Many people will fall prey to social engineering or phishing attacks because the attackers understand human nature. These are sophisticated people that leverage this understanding to exploit human nature and our desire to be helpful and accommodating. Remember, attackers are skilled at establishing trust and then inducing a desired response.

Protecting yourself and your agency is not rude or hard-hearted. It is prudent. If there is any doubt STOP and contact your ISSO or agency help desk and report it.

The following are small samplings of techniques that are employed by attackers. These may not appear to be directly applicable to a government user but with simple variations, these techniques can, and are, successfully employed by an attacker. Our defense begins with the understanding that we are all targets.

The basic rule is: when in doubt, don’t!

Social Engineering or Phone Phishing

  • This technique uses the manipulation of words and/or actions intended to establish a false sense of trust and confidence. Once the trust is established, the attacker’s objective is to induce a desirable response.

When you receive an unsolicited contact that is asking for agency or personal information, consider whether the person actually deserves or needs the information they are requesting and how could the information be employed by an attacker.

Instant Messaging

  • An attacker may employ this helpful and convenient messaging application by sending an instant message with a link directing the user to a fake phishing website. The instant message may appear to be from someone you know and this link may have the same look and feel as the legitimate website. Never provide personal or agency specific information to unsolicited sites. If a message is unexpected, do not click on the link. Call the person and make sure.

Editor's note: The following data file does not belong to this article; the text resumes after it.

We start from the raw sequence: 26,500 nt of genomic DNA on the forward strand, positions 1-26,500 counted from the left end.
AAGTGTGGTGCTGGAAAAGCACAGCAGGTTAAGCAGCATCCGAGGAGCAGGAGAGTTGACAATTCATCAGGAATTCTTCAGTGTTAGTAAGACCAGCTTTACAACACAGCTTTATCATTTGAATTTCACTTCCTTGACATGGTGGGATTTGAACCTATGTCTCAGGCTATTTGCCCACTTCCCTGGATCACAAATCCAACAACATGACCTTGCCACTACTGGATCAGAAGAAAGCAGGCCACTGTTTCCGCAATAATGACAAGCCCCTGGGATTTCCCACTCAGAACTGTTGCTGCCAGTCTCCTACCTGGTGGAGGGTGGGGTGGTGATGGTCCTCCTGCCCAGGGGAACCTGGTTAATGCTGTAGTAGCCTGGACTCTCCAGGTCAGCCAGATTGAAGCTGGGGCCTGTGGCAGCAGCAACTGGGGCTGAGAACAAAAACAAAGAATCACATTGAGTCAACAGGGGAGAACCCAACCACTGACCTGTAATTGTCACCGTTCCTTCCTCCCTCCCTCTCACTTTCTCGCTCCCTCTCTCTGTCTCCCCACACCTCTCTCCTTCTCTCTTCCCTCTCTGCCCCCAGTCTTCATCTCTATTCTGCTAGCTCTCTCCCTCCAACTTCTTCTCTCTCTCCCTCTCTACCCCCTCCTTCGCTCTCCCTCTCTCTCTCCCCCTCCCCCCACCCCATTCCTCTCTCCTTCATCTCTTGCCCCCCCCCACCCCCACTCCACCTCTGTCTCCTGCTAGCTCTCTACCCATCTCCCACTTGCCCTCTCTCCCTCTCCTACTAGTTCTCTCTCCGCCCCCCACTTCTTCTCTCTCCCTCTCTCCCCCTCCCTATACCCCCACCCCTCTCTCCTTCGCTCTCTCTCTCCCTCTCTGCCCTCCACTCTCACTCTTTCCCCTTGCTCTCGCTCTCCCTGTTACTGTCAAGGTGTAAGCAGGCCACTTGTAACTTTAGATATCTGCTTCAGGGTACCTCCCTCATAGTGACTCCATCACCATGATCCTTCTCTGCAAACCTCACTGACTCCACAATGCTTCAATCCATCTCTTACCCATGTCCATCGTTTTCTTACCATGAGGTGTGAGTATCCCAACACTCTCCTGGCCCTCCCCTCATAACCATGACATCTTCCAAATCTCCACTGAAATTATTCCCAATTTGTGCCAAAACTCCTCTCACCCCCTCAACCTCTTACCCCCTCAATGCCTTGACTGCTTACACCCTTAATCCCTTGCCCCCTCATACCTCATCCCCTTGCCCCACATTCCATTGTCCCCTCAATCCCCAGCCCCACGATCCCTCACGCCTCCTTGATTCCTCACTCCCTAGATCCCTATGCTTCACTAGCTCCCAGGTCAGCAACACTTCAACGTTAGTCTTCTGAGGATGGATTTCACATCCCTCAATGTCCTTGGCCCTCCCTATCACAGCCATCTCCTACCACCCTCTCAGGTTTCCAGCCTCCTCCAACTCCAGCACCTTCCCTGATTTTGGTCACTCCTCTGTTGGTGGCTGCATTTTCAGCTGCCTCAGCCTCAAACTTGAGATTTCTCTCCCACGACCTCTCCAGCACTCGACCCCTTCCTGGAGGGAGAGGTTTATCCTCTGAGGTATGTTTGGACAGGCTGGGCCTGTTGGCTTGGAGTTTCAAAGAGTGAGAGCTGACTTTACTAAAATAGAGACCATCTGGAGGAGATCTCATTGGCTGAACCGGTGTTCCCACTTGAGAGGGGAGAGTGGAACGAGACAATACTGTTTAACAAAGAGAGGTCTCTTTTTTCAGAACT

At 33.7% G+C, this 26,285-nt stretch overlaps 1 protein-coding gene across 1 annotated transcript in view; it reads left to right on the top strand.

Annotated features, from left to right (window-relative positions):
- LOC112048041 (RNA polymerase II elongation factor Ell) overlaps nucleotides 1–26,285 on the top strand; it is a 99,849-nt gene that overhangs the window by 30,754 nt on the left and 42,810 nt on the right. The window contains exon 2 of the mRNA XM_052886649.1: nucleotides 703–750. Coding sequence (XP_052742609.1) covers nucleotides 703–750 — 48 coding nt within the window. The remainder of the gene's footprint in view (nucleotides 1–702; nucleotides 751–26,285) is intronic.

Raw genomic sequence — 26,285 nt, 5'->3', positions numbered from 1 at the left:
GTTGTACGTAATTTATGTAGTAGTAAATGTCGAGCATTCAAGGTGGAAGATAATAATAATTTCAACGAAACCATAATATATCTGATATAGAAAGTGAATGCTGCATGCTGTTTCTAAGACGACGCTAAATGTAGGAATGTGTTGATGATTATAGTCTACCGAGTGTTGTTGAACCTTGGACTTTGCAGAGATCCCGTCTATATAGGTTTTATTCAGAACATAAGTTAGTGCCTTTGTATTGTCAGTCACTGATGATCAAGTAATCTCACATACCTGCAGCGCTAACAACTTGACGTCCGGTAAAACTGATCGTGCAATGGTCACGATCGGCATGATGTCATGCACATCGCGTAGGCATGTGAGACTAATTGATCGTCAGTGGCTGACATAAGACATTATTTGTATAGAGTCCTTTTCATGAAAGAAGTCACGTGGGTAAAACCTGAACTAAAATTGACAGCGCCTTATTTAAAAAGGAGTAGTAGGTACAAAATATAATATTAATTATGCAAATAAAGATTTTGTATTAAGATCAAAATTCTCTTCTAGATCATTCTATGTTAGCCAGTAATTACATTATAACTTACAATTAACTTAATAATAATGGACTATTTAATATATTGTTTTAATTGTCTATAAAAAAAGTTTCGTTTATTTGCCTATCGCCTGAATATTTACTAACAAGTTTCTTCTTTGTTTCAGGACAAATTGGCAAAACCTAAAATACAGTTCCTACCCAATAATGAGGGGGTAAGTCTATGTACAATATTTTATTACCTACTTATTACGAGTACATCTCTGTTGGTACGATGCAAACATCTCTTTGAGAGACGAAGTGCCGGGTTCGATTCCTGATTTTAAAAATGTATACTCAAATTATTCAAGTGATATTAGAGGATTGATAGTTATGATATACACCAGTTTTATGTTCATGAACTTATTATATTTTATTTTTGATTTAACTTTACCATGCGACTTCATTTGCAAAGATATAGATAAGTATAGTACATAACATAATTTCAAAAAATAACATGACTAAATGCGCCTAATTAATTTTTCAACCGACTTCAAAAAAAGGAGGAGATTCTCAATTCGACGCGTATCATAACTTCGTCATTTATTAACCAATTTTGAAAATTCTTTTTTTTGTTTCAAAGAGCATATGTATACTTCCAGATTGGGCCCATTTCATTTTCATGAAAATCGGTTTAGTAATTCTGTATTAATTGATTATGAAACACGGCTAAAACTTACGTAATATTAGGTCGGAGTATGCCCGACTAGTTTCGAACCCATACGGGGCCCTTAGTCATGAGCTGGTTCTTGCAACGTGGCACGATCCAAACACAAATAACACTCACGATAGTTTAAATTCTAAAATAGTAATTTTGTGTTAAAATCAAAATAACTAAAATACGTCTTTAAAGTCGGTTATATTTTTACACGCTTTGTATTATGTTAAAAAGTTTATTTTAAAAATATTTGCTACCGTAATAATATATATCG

Web Based Delivery

  • Web based delivery is a sophisticated phishing technique. It is also known as “man-in-the-middle” attack. For this technique the attacker is located in between the original legitimate website and the phishing system. The phisher can then trace details during a transaction between the legitimate website and the user. As a user continues to pass information, it will be gathered by the phishers, without the user knowing about it.

Link Manipulation

  • Link manipulation is another form of previously noted techniques where the phisher sends a link to a web-site. When the user clicks on the deceptive link, it opens up the phisher’s website instead of the website mentioned in the link.

A commonly used anti-phishing defense is to move the mouse over the link to view the actual address. If it looks strange, assume it is, and don’t click on it.

Key Loggers

  • Key loggers refer to the malware used to capture inputs from the keyboard. Once captured the information will then be sent to an attacker who will decipher passwords and other sensitive information.

Key loggers may be installed on your system by clicking on unfamiliar links or opening attachments sent by unreliable or unknown sources.